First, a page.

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I am unable to connect, for example, via http to a brand new installation of 64-bit Windows Server 2008. The server is on a domain, but is not DC (that's another problem altogether).

The IIS7 is running on the server and the website is accessible locally via http://localhost, but when I try to connect from another machine on the same network, the connections is refused, even though Windows Firewall is disabled.

I am able to connect to and browse the shared folders on the server using Windows Explorer, so it is not a physical connection issue. I can ping other machines on the network from the server, but trying to ping the server from another machine results in "Destination host unreachable".

As far as I can tell, the server refuses any TCP connections from any machine. I am thinking, there must be some other configuration setting that I am missing... Please, help.


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clearly belongs on serverfault.com –  Mitch Wheat Jul 25 '11 at 2:53
Uh, I didn't even know such existed... [blush] I'll try to repost there... –  NonSequitur Jul 25 '11 at 3:03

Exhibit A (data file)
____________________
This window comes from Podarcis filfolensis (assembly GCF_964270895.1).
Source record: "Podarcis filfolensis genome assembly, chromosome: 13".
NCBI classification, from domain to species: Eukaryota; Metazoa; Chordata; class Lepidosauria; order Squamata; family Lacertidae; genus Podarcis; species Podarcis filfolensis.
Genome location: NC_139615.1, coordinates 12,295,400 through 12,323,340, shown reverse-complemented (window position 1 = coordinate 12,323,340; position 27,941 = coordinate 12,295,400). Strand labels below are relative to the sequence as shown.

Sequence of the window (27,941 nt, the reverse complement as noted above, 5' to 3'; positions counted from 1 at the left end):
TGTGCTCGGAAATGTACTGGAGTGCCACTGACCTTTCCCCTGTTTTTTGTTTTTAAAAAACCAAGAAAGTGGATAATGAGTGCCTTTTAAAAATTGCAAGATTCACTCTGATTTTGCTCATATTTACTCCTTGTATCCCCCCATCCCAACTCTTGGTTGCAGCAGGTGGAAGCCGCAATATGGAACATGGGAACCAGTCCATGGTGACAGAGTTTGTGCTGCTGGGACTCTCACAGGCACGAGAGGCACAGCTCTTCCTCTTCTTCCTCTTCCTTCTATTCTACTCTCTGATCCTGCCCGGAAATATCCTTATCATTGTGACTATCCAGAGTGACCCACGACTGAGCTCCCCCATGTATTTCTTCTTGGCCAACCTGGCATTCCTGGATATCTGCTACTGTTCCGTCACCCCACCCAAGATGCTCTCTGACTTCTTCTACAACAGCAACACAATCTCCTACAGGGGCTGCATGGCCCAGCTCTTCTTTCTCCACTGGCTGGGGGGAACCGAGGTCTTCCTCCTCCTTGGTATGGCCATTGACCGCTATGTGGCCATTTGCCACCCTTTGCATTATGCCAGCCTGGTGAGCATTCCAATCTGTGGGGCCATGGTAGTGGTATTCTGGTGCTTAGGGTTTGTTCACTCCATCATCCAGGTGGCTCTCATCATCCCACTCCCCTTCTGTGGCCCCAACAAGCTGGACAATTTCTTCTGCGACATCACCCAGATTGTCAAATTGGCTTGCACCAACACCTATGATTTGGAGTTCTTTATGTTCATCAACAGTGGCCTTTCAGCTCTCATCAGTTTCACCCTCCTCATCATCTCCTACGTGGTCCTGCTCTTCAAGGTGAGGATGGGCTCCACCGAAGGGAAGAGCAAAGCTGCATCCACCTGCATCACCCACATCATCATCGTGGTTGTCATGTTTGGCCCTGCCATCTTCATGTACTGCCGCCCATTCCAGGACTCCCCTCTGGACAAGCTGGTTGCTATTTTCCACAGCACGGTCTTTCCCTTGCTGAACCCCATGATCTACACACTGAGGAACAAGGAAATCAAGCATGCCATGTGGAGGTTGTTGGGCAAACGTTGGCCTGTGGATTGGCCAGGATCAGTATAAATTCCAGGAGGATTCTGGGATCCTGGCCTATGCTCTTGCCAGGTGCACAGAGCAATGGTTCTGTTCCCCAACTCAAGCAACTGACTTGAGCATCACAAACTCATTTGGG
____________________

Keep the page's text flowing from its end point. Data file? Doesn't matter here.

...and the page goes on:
2 Answers 2

Like in Windows 7 the behaviour is determined by the network type (home, work, internet) the OS thinks it is connected to... even with a disabled firewall it respects these settings and accordingly refuses/allows connections...

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How do I find out what it thinks? All the other machines (even Win7) have no problem communicating over the same network. Also, I just tried, and the connection works fine in the other direction, i.e. I can connect from the server to, say, a Win7 machine via TCP/IP. –  NonSequitur Jul 25 '11 at 3:01
you look into network center (sorry I only have a german OS at hand) and see what network/access type is displayed (home/private - work/office - internet)... –  Yahia Jul 25 '11 at 3:04
"Network and Sharing Center", it says "Access type: Internet". –  NonSequitur Jul 25 '11 at 3:09
If you change that to private/home then the connection should be possible –  Yahia Jul 25 '11 at 3:16
How do I do that? –  NonSequitur Jul 25 '11 at 3:35
up vote 0 down vote accepted

The solution is embarrassignly simple, and the credit goes to Ashley Steel, on ServerFault.com for asking just the right questions. It turns out that the DNS was resolving the name of the server incorrectly, because the machine was named the same as an old, since decommissioned workstation that used to live on the same subnet.

The solution: rename the server.

NS[Now hiding under a rock]

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